True love never dies.
Emma Donohue begs to differ.
When a late night accident claims the love of her life, Emma secludes herself in memories of James. In his sandy brown hair and clear blue eyes. In their innocent first kiss and declarations of love. In their plans for a life together after college. But happy dreams can’t rid her of the guilt she carries. She can’t erase her actions the night he died. She can’t erase her reaction at his funeral. And she can’t erase the hollow void that fills her chest and consumes her heart.
The first time Emma hears James’ voice, she’s astounded. It sounds as if he’s standing right beside her, and she fears her shattered heart is trying to drive her mad. But, as she continues to hear the voice, she finds comfort in it. With the help of her best friend Shel and handsome newcomer Dane, she tries to move forward and start living again.
Until the voice in her head turns out to be more. So much more.
You know what they say.
True love never dies.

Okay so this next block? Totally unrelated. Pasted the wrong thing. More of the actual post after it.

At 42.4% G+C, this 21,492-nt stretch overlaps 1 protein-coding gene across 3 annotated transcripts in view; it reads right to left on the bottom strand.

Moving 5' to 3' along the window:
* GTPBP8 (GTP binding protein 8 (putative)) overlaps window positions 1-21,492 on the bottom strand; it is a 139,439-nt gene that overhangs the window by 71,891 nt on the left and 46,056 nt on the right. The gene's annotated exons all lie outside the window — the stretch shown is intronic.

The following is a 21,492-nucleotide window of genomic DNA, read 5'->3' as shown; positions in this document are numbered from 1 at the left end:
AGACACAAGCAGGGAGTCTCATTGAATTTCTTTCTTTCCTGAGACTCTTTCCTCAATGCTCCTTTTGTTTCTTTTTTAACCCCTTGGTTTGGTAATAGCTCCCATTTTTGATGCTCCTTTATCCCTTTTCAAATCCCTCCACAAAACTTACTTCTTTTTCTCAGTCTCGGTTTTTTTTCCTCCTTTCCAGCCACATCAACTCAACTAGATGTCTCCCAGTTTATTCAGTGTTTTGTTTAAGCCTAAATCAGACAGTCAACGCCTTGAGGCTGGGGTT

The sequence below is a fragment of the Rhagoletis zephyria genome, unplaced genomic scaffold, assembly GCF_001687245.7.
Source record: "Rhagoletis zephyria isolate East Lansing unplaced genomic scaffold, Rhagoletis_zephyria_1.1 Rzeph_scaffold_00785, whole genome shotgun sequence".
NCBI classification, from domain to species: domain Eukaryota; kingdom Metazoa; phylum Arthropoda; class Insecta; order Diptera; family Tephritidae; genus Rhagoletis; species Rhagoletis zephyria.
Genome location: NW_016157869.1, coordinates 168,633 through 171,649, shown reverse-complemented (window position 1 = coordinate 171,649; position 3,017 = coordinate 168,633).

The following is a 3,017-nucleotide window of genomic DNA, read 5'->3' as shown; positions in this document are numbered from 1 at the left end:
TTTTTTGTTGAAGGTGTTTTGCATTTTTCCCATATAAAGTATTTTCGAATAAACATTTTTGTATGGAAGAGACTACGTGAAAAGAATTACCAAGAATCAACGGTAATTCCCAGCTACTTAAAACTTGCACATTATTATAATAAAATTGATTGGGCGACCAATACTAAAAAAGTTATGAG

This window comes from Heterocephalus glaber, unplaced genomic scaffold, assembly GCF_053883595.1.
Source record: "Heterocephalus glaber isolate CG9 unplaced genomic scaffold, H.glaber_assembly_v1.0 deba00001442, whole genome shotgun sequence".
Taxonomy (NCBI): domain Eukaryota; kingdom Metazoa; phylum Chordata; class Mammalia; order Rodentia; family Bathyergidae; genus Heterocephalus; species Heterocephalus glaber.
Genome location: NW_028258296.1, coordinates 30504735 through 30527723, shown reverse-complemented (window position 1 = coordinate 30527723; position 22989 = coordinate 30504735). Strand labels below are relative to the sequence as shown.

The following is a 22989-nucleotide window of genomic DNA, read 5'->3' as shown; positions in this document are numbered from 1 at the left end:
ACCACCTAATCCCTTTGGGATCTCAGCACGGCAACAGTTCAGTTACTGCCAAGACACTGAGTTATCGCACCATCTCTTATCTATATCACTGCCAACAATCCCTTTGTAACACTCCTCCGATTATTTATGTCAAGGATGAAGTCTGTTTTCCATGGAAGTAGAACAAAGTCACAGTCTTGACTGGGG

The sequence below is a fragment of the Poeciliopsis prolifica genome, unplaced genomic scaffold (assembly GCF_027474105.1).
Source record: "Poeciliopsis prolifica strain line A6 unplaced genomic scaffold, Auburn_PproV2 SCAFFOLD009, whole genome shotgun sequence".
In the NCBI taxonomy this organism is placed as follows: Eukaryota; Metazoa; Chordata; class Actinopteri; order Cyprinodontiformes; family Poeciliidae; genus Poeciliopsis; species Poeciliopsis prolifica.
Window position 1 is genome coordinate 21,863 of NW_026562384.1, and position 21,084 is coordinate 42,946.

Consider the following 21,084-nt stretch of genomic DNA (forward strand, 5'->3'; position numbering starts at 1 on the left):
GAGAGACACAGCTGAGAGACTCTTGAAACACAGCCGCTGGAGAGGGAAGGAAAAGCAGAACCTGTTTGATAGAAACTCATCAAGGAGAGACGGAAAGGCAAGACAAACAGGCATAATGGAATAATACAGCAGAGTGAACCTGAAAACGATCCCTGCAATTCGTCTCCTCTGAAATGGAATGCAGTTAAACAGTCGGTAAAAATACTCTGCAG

Sara Mack is a Michigan native who grew up with her nose in books. She is a wife and a hockey mom on top of being trapped in an office – which now has a window! – forty hours a week. Her spare time is spent one-clicking on Amazon and devouring books on her Kindle, cleaning up after her kids and two elderly cats, attempting to keep her flower garden alive, and, of course, writing. She has an unnatural affinity for dark chocolate, iced tea, and bacon.
Emma's world is turned upside down when James dies. Her reaction at his funeral scared her family...and offended James' parents. Emma thought she had lost James forever.
Little did she know he was with her all along.
My chest tightens. I remember the feel of plastic against my back as I slid from the chair. I remember how rough the carpet felt as I crawled across the floor on my hands and knees. I remember trying to stand and my legs failing me; my hands reaching to grasp the casket, but sliding off the varnished wood. I remember trying again and again only to have my father and my brother grab ahold of me to pull me back. I struggled with them; pushed them away as my fingers finally found purchase on the shiny wood. I remember gripping it as tight as humanly possible and feeling my brother try to pry my fingers off as my father held me around my waist and pulled me back. All the while I was screaming, “No! Let me be with him!”